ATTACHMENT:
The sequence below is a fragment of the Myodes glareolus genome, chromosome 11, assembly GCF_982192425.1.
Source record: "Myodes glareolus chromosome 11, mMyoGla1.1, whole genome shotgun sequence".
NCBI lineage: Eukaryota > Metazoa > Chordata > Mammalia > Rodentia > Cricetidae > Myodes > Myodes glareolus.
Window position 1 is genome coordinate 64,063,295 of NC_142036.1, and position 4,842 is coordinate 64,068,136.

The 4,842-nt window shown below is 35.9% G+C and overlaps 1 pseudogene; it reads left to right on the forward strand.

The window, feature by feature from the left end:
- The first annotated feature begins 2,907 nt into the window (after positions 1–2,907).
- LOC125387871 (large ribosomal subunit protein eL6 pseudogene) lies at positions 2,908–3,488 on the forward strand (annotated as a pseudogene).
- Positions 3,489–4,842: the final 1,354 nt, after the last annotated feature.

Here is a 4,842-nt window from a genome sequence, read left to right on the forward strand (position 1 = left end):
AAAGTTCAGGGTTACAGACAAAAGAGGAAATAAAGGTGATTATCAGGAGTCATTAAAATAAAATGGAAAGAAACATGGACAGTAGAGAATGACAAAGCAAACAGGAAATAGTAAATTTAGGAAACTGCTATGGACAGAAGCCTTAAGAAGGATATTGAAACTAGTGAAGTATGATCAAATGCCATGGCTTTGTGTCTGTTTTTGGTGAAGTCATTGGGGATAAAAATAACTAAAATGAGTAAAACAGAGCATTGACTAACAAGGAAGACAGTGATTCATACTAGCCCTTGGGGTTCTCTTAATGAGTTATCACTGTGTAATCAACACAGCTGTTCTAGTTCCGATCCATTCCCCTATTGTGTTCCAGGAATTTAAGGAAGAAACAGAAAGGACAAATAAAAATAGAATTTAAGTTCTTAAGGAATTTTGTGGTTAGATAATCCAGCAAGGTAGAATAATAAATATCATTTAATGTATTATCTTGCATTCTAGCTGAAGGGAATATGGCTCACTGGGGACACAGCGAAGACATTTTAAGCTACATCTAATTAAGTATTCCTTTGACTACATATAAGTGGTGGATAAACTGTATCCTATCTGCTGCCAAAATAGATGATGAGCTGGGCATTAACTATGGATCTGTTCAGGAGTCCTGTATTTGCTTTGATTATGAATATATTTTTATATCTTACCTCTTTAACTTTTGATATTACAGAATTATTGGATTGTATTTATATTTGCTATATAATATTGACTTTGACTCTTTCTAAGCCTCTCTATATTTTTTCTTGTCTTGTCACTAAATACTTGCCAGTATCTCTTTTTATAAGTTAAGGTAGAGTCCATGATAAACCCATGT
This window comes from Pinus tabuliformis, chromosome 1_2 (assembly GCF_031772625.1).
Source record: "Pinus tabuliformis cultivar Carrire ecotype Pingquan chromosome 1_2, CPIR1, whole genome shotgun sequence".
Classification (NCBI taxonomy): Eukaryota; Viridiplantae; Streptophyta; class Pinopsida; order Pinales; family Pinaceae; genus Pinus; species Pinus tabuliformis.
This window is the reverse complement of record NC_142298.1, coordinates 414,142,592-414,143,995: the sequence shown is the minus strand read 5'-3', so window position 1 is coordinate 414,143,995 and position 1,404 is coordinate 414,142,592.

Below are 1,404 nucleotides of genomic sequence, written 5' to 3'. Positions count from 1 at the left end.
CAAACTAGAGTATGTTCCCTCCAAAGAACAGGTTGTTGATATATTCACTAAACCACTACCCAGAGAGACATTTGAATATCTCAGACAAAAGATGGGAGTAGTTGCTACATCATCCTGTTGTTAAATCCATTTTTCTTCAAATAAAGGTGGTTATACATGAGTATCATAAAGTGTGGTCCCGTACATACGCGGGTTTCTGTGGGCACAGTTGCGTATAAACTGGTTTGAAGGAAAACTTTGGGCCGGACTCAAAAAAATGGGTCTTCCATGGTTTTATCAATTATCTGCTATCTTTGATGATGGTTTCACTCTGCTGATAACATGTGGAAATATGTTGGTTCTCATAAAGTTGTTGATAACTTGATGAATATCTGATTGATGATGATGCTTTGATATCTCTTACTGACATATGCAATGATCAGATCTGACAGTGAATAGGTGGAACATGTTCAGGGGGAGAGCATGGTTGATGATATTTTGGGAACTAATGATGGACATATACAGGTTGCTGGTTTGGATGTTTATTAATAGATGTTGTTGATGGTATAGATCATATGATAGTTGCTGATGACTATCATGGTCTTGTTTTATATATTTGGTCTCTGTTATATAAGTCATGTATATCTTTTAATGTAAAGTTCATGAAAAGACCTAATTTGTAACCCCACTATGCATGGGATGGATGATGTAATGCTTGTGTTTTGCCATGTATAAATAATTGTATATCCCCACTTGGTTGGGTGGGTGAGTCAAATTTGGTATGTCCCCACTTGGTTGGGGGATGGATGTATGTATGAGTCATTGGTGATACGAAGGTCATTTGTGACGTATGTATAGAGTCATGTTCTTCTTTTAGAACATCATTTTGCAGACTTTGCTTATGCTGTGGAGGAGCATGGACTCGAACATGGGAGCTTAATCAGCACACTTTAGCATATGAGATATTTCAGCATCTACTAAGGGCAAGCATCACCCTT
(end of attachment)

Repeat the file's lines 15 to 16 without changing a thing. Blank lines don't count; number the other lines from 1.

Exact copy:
This window is the reverse complement of record NC_142298.1, coordinates 414,142,592-414,143,995: the sequence shown is the minus strand read 5'-3', so window position 1 is coordinate 414,143,995 and position 1,404 is coordinate 414,142,592.

Below are 1,404 nucleotides of genomic sequence, written 5' to 3'. Positions count from 1 at the left end.